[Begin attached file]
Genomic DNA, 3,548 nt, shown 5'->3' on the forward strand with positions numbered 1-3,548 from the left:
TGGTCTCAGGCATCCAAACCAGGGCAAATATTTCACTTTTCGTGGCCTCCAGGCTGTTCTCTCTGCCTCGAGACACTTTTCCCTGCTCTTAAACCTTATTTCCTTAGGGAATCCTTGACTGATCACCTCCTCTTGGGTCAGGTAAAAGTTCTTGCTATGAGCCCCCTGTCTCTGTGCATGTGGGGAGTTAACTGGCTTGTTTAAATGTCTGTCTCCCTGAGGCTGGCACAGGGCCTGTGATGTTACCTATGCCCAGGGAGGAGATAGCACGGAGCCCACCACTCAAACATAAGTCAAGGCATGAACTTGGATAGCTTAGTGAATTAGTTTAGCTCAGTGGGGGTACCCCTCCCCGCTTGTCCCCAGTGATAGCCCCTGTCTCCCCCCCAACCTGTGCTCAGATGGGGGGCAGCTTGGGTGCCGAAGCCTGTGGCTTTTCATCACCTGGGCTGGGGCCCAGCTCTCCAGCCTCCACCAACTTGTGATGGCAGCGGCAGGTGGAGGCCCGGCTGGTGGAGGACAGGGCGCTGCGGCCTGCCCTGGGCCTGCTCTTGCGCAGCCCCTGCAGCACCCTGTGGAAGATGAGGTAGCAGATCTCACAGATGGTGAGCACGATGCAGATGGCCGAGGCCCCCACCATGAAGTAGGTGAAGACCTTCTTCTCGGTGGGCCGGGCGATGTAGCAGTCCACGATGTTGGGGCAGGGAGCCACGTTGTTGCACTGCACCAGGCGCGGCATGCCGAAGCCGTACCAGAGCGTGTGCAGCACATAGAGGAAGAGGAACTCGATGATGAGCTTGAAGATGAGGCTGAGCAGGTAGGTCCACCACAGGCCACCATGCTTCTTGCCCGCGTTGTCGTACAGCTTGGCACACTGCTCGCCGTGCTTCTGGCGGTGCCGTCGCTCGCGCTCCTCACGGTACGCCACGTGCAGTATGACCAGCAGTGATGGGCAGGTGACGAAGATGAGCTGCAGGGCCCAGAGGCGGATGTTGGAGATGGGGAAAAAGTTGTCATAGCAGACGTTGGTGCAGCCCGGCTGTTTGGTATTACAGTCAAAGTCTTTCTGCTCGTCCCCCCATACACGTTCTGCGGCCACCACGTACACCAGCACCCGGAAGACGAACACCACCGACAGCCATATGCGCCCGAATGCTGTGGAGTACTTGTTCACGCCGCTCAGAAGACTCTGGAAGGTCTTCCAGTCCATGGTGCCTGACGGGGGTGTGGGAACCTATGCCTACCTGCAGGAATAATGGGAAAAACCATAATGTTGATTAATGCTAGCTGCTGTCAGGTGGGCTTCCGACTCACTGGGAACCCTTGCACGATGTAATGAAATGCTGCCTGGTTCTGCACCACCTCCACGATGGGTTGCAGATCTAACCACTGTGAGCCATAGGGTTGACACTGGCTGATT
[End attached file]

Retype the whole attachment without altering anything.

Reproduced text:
Genomic DNA, 3,548 nt, shown 5'->3' on the forward strand with positions numbered 1-3,548 from the left:
TGGTCTCAGGCATCCAAACCAGGGCAAATATTTCACTTTTCGTGGCCTCCAGGCTGTTCTCTCTGCCTCGAGACACTTTTCCCTGCTCTTAAACCTTATTTCCTTAGGGAATCCTTGACTGATCACCTCCTCTTGGGTCAGGTAAAAGTTCTTGCTATGAGCCCCCTGTCTCTGTGCATGTGGGGAGTTAACTGGCTTGTTTAAATGTCTGTCTCCCTGAGGCTGGCACAGGGCCTGTGATGTTACCTATGCCCAGGGAGGAGATAGCACGGAGCCCACCACTCAAACATAAGTCAAGGCATGAACTTGGATAGCTTAGTGAATTAGTTTAGCTCAGTGGGGGTACCCCTCCCCGCTTGTCCCCAGTGATAGCCCCTGTCTCCCCCCCAACCTGTGCTCAGATGGGGGGCAGCTTGGGTGCCGAAGCCTGTGGCTTTTCATCACCTGGGCTGGGGCCCAGCTCTCCAGCCTCCACCAACTTGTGATGGCAGCGGCAGGTGGAGGCCCGGCTGGTGGAGGACAGGGCGCTGCGGCCTGCCCTGGGCCTGCTCTTGCGCAGCCCCTGCAGCACCCTGTGGAAGATGAGGTAGCAGATCTCACAGATGGTGAGCACGATGCAGATGGCCGAGGCCCCCACCATGAAGTAGGTGAAGACCTTCTTCTCGGTGGGCCGGGCGATGTAGCAGTCCACGATGTTGGGGCAGGGAGCCACGTTGTTGCACTGCACCAGGCGCGGCATGCCGAAGCCGTACCAGAGCGTGTGCAGCACATAGAGGAAGAGGAACTCGATGATGAGCTTGAAGATGAGGCTGAGCAGGTAGGTCCACCACAGGCCACCATGCTTCTTGCCCGCGTTGTCGTACAGCTTGGCACACTGCTCGCCGTGCTTCTGGCGGTGCCGTCGCTCGCGCTCCTCACGGTACGCCACGTGCAGTATGACCAGCAGTGATGGGCAGGTGACGAAGATGAGCTGCAGGGCCCAGAGGCGGATGTTGGAGATGGGGAAAAAGTTGTCATAGCAGACGTTGGTGCAGCCCGGCTGTTTGGTATTACAGTCAAAGTCTTTCTGCTCGTCCCCCCATACACGTTCTGCGGCCACCACGTACACCAGCACCCGGAAGACGAACACCACCGACAGCCATATGCGCCCGAATGCTGTGGAGTACTTGTTCACGCCGCTCAGAAGACTCTGGAAGGTCTTCCAGTCCATGGTGCCTGACGGGGGTGTGGGAACCTATGCCTACCTGCAGGAATAATGGGAAAAACCATAATGTTGATTAATGCTAGCTGCTGTCAGGTGGGCTTCCGACTCACTGGGAACCCTTGCACGATGTAATGAAATGCTGCCTGGTTCTGCACCACCTCCACGATGGGTTGCAGATCTAACCACTGTGAGCCATAGGGTTGACACTGGCTGATT